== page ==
background image
derived from ragtime, adapting ragtime's left-hand patterns to form the
distinctive "stride bass." The style generally called for fast tempos and
the use of the piano's full range. In 1917 Johnson began making
player piano roll recordings. Duke Ellington (1899-1974) learned from
these by slowing them down to half-speed and a few years later
Johnson became Fats Waller's teacher and inspiration. Throughout the
1920s (starting in 1921), James P. Johnson recorded in the studio,
writing one of his most famous compositions, "The Charleston". That
one song seemed to define an era.
Various Artists:
That Devilin' Tune (4 CD compilation by Allen Lowe)
King Oliver's Creole Jazz Band:
Off the Record
Jelly Roll Morton:
Birth of the Hot: The Classic Chicago "Red Hot
Peppers" Sessions (1926 -27)
Bix Beiderbecke:
Bix & Tram
Fats Waller:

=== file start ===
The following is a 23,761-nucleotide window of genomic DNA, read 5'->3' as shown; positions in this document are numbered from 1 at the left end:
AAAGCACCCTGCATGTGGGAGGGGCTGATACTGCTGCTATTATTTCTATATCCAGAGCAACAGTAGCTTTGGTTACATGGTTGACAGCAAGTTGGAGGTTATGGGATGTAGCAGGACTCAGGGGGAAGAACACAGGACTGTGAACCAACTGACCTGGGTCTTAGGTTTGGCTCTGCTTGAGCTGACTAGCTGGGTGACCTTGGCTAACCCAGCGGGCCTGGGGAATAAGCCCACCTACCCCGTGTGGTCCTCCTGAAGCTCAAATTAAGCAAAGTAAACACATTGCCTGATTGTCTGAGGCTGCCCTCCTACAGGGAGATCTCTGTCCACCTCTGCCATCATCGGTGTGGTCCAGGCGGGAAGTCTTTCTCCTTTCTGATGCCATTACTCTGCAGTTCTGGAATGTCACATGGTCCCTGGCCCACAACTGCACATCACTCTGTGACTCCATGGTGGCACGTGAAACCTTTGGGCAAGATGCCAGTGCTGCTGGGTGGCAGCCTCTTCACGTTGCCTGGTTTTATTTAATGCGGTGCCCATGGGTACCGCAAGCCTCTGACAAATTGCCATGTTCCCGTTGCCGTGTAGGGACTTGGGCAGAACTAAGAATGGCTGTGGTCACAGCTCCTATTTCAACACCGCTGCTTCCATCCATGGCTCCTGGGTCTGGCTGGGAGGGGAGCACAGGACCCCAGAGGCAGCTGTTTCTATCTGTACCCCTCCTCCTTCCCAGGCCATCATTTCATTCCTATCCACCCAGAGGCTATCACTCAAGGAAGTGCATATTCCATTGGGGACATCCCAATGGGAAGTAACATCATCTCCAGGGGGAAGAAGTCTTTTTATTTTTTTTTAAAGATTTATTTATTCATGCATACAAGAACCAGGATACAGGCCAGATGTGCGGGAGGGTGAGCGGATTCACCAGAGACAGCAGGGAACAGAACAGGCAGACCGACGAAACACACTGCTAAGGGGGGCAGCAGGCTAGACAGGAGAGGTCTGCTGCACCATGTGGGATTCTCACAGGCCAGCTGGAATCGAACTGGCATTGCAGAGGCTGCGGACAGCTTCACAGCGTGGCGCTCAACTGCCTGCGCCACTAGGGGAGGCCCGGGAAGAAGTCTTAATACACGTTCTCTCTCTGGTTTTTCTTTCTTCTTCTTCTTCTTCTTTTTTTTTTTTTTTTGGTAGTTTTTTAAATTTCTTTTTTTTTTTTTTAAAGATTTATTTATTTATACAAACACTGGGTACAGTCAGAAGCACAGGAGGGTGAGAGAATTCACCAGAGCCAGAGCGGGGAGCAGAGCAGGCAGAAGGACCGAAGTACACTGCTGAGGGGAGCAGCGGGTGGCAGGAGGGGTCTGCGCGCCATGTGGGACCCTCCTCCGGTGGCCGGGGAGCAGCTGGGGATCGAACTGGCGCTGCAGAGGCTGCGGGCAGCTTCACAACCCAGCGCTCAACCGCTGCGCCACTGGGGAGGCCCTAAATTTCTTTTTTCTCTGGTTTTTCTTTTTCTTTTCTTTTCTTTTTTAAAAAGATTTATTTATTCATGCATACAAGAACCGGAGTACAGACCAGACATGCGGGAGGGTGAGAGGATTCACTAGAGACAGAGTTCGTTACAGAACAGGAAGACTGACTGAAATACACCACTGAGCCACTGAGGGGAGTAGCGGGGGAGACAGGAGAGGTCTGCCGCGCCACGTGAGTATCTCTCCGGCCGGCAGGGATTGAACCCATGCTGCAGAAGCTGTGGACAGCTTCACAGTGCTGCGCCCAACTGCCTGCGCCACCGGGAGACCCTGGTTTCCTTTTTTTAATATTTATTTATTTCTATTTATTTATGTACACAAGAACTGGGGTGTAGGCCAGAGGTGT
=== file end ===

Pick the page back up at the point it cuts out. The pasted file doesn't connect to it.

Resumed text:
Portait of Fats Waller
Louis Armstrong:
The Complete Hot Five and Hot Seven Recording
Swing (or Big Band)
early 1930s until the late 1940s -- This jazz is
more formal and usually less improvised. The structure is very tight.
The instrumentations often consist of "sections", such as 4 trumpets, 4
trombones, and 4 "reeds" (alto, tenor, and baritone saxophones
and/or clarinet) as well as drums, guitar, piano, and bass. Techniques
or hooks were typically used such as "call and response", where one
section would play a riff and another section would repeat it. The
music uses a lot of riffs or a musical phrase played over and over. This
music was very danceable and very popular previous to and during
WWII. It nearly died in the late 1950s, due to decreasing popularity
and higher expenses (a lot of members to pay).
Benny Goodman:
Carnegie Hall Jazz Concert (3 discs)
Glenn Miller:
Greatest Hits
Arties Shaw:
The Essential Artie Shaw (2 disc)
Henry "Red" Allen:
Classices Chronological Series
Duke Ellington:
Duke at Fargo
Various Artists:
Chicago White Small Bands
Count Basie:
The Complete Clef/Verve Studio Recordings
Billie Holiday:
Lady Sings the Blues
Ella Fitzgerald:
Ella Fitzgerald First Lady of Song
For more information, and a link to the library collection,
Please visit the website at :